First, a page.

The previous weekend I took all the things off the hooks by the companion way steps (keys, small torches etc) and put them on the chart table to avoid knocking them off into the bilges whilst laying the new instrument cables. One of those things was the key for the battery isolator switch. Off course the bloody thing had vanished. I turned the reasonably tidy boat upside down looking for it to no avail. Howard had volunteered to come over and so I rang him on the off-chance he might have a spare. He did as it happens but I rang too late - he was just pulling up at the marina! However, he did have jump leads in the car and was confident that he could rig up a hot wire start.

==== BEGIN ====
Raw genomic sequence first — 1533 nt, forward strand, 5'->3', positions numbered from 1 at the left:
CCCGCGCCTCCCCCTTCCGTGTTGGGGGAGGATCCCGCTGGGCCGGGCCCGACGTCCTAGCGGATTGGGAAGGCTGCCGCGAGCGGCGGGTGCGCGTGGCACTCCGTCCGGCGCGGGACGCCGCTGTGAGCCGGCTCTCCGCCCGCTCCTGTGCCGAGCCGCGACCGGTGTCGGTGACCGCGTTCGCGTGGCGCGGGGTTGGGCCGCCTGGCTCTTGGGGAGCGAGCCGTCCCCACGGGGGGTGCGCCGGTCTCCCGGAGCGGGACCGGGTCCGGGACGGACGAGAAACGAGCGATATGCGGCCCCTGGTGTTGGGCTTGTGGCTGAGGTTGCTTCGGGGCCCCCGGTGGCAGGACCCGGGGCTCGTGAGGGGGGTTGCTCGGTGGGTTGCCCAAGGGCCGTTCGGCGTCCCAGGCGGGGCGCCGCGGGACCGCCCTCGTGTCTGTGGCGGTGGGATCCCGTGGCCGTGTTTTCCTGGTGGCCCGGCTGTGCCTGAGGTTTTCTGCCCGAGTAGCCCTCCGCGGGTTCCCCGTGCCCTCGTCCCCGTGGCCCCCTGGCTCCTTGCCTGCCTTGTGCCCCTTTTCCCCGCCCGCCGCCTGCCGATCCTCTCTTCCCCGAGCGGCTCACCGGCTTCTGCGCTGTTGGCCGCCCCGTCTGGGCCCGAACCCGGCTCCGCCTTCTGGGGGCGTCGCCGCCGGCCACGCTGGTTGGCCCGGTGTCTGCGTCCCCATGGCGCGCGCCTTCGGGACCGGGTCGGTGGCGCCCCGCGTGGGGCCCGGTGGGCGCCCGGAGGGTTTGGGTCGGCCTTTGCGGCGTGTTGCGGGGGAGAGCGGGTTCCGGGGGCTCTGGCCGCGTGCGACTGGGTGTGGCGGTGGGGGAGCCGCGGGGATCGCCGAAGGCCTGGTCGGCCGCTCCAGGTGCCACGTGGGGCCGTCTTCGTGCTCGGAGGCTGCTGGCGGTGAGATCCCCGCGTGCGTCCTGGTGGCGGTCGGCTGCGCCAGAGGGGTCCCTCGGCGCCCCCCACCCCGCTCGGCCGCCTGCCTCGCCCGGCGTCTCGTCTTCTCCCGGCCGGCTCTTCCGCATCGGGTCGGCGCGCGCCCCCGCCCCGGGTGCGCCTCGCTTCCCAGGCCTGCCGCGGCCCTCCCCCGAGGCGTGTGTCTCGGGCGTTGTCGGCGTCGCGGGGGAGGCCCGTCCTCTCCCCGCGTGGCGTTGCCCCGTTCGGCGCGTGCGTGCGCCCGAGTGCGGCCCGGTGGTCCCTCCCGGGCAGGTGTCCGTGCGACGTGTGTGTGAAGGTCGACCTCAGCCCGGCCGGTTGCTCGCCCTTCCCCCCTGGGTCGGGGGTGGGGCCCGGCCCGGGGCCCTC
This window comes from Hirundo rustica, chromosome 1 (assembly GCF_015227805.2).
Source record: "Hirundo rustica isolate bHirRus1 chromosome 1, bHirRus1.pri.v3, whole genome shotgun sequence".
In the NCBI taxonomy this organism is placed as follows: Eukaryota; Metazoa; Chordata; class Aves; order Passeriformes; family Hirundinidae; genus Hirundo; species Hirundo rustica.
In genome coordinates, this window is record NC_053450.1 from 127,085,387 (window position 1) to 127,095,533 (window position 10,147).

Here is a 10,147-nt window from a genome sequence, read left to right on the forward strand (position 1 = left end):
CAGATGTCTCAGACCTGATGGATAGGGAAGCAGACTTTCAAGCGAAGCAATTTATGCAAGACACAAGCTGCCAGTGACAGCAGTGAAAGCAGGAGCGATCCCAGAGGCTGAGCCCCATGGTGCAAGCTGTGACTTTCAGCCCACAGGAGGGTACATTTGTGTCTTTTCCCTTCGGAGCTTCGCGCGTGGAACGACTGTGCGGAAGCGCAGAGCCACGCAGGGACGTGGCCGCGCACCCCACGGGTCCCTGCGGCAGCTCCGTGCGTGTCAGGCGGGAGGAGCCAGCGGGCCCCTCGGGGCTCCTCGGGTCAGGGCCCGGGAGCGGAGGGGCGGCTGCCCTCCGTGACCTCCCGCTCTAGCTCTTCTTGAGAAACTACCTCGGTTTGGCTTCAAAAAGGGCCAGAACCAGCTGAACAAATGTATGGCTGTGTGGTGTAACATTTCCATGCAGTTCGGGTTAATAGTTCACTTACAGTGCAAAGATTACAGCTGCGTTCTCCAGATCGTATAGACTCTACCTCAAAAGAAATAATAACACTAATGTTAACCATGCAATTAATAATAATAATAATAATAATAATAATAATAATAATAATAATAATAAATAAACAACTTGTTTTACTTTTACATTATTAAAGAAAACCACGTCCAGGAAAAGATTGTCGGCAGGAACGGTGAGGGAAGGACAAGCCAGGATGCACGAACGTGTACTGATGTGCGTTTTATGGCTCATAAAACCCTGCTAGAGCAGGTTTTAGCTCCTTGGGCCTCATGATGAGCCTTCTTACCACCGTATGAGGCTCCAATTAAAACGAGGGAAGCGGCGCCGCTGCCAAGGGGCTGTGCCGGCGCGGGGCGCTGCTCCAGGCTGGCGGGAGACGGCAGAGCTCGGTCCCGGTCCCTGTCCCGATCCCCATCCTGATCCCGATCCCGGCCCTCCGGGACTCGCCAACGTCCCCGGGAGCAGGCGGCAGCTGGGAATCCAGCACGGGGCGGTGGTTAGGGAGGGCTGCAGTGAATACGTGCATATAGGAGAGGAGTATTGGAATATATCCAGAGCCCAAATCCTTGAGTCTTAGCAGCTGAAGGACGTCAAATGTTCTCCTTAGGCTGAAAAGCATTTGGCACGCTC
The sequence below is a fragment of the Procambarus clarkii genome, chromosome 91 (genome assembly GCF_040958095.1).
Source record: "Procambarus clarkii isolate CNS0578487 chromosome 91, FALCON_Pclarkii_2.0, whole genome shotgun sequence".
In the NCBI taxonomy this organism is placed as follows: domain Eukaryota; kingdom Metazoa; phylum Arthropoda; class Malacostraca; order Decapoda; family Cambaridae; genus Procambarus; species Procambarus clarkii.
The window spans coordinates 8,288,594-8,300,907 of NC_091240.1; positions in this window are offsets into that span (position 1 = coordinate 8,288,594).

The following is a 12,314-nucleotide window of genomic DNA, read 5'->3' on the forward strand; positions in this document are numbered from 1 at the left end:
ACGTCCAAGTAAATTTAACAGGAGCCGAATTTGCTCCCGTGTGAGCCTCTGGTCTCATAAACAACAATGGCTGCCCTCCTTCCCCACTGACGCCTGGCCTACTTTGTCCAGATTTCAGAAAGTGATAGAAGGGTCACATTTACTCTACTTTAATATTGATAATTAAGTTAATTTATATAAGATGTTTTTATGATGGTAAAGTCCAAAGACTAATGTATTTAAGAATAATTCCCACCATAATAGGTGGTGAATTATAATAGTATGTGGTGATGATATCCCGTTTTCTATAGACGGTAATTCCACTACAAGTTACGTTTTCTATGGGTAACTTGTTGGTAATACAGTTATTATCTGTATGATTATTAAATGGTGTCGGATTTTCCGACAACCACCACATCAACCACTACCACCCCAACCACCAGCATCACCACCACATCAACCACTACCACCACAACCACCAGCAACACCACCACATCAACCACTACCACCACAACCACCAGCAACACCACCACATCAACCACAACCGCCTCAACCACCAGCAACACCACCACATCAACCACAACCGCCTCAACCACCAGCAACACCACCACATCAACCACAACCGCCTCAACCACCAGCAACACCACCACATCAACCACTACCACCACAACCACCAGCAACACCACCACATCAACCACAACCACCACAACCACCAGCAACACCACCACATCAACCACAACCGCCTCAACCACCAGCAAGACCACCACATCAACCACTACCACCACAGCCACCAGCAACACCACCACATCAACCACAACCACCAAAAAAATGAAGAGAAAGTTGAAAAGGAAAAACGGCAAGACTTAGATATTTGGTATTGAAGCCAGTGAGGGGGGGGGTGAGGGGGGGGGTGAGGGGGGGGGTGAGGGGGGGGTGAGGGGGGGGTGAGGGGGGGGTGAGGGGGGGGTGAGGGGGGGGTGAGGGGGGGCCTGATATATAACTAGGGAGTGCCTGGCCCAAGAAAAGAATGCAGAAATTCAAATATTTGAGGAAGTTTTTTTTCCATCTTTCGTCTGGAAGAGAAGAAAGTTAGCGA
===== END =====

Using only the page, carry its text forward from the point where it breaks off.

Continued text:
Once lifted in and we'd had a cup of tea with Tony who had also turned up we tried the engine. Nothing completely dead. Howard eventually found that the end of the wire from the starter switch was not connected and try as he did over the next hour or so he could not work out where the dam thing was supposed to be connected. He then checked the solenoid which worked but did not operate the starter motor and therefore bypassing the switch did not appear to be an option either. He had already stayed out too long and so eventually we had to accept defeat and I had to accept the need for some serious electrical analysis to work out what was going on. Howard returned to work and I arranged for the boat to be towed to her berth the next day.